In the Night of Time by Antonio Muñoz Molina, translated from the Spanish by Edith Grossman (Spain; Houghton Mifflin Harcourt)
The African Shore by Rodrigo Rey Rosa, translated from the Spanish by Jeffrey Gray (Guatemala; Yale University Press)
Through the Night by Stig Sæterbakken, translated from the Norwegian by Seán Kinsella (Norway; Dalkey Archive)
Commentary by Marcelle Sauvageot, translated from the French by Christine Schwartz Hartley & Anna Moschovakis (France; Ugly Duckling Presse)
Leg Over Leg Vol. 1 by Ahmad Faris al-Shidyaq, translated from the Arabic by Humphrey Davies (Lebanon; New York University Press)
The Whispering Muse by Sjón, translated from the Icelandic by Victoria Cribb (Iceland; FSG)
The Forbidden Kingdom by Jan Jacob Slauerhoff, translated from the Dutch by Paul Vincent (Netherlands; Pushkin Press)
The Devil’s Workshop by Jáchym Topol, translated from the Czech by Alex Zucker (Czech Republic; Portobello Books)
The End of Love by Marcos Giralt Torrente, translated from the Spanish by Katherine Silver (Spain; McSweeney’s)
Red Grass by Boris Vian, translated from the French by Paul Knobloch (France; Tam Tam Books)
City of Angels, or, The Overcoat of Dr. Freud by Christa Wolf, translated from the German by Damion Searls (Germany; FSG)
Sandalwood Death by Mo Yan, translated from the Chinese by Howard Goldblatt (China; University of Oklahoma Press)
Randall Jarrell once argued a point that I will now paraphrase and, in doing so, over-simplify: As a culture, we need book criticism, not book reviews. I sort of agree, but let’s not get into all of that. Having finished. . .
Like any good potboiler worth its salt, Fuminori Nakamura’s The Gun wastes no time setting up its premise: “Last night, I found a gun. Or you could say I stole it, I’m not really sure. I’ve never seen something so. . .
Heiner Resseck, the protagonist in Monika Held’s thought-provoking, first novel, This Place Holds No Fear, intentionally re-lives his past every hour of every day. His memories are his treasures, more dear than the present or future. What wonderful past eclipses. . .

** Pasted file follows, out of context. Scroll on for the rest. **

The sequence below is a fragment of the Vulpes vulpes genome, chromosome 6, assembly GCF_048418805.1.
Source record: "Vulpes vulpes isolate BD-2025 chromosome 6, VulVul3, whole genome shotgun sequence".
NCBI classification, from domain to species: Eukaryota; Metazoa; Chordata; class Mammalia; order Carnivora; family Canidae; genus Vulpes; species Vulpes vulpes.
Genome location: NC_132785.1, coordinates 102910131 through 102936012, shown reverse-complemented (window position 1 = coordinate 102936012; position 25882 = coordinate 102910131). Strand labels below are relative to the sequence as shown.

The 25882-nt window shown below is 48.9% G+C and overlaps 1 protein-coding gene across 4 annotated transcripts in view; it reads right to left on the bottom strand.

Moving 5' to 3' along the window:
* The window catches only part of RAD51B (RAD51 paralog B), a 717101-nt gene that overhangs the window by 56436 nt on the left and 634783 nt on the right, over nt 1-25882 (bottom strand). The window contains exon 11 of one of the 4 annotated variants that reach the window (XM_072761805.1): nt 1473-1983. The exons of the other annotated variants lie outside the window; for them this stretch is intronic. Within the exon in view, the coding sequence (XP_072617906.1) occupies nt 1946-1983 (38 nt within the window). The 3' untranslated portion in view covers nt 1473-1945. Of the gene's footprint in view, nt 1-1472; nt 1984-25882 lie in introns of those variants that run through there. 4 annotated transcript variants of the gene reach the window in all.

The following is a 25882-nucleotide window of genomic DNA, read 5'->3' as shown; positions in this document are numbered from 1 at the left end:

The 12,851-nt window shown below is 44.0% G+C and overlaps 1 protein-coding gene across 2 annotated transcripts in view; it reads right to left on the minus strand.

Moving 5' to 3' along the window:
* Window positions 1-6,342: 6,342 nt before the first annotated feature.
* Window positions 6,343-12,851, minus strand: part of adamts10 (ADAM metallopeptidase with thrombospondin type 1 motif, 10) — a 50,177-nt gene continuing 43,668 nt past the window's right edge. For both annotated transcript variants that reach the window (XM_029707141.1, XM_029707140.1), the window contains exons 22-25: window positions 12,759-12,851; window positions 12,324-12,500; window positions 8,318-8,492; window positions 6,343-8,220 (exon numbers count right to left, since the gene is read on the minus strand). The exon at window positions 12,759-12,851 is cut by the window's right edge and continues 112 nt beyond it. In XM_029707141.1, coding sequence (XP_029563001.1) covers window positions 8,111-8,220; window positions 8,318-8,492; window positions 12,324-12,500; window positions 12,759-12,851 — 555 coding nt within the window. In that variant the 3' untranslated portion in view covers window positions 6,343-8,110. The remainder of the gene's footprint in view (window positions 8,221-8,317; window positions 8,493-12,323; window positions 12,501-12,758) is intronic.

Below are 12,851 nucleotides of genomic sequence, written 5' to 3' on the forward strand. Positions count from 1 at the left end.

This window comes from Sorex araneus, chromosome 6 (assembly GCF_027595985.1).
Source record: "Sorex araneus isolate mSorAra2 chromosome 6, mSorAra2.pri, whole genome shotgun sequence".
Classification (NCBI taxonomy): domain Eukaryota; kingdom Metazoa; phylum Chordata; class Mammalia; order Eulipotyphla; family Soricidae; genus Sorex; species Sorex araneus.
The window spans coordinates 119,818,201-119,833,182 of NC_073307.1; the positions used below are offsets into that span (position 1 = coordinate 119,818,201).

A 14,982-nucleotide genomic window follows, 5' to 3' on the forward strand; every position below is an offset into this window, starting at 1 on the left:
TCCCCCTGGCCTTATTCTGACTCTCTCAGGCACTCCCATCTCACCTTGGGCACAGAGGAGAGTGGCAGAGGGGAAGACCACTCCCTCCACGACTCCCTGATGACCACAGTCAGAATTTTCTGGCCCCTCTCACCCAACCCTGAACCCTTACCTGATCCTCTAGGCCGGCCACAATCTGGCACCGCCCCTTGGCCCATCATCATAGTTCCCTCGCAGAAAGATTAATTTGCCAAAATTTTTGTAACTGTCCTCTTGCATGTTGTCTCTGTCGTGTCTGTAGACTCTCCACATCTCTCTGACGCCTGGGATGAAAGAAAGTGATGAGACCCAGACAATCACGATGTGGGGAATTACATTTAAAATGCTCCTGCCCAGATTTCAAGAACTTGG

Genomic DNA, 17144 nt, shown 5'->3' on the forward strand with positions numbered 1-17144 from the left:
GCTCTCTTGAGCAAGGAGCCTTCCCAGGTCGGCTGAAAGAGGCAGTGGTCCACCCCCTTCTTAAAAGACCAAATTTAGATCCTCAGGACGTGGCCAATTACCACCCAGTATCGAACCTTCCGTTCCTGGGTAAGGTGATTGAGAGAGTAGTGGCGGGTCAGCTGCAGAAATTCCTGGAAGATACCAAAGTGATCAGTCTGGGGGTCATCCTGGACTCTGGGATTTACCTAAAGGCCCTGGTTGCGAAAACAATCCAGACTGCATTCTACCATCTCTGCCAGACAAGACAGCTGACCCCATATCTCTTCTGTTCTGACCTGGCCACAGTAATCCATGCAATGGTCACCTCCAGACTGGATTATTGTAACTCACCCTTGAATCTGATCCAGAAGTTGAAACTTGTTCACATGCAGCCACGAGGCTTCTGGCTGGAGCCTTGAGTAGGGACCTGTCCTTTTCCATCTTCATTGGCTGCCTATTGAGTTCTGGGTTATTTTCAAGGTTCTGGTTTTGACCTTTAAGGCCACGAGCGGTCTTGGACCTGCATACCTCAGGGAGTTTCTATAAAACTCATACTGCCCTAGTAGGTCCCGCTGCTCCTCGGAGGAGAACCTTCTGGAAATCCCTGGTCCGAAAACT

If you’ve ever worked in a corporate office, you’ve likely heard the phrase, “Perception is reality.” To Björn, the office worker who narrates Jonas Karlsson’s novel The Room, the reality is simple: there’s a door near the bathroom that leads. . .
I recently listened to Three Percent Podcast #99, which had guest speaker Julia Berner-Tobin from Feminist Press. In addition to the usual amusement of finally hearing both sides of the podcast (normally I just hear parts of Chad’s side. . .
Let’s not deceive ourselves, man is nothing very special. In fact, there are so many of us that our governments don’t know what to do with us at all. Six billion humans on the planet and only six or seven. . .
“Rambling Jack—what’s that?”
“A novel. Novella, I guess.”
“Yeah, it looks short. What is it, a hundred pages?”
“Sorta. It’s a duel language book, so really, only about… 50 pages total.”
“And this—what. . .
Many authors are compared to Roberto Bolaño. However, very few authors have the privilege of having a Roberto Bolaño quote on the cover of their work; and at that, one which states, “Good readers will find something that can be. . .
In Josep Maria de Sagarra’s Private Life, a man harangues his friend about literature while walking through Barcelona at night:
When a novel states a fact that ties into another fact and another and another, as the chain goes on. . .
César Aira dishes up an imaginative parable on how identity shapes our sense of belonging with Dinner, his latest release in English. Aira’s narrator (who, appropriately, remains nameless) is a self-pitying, bitter man—in his late fifties, living again with. . .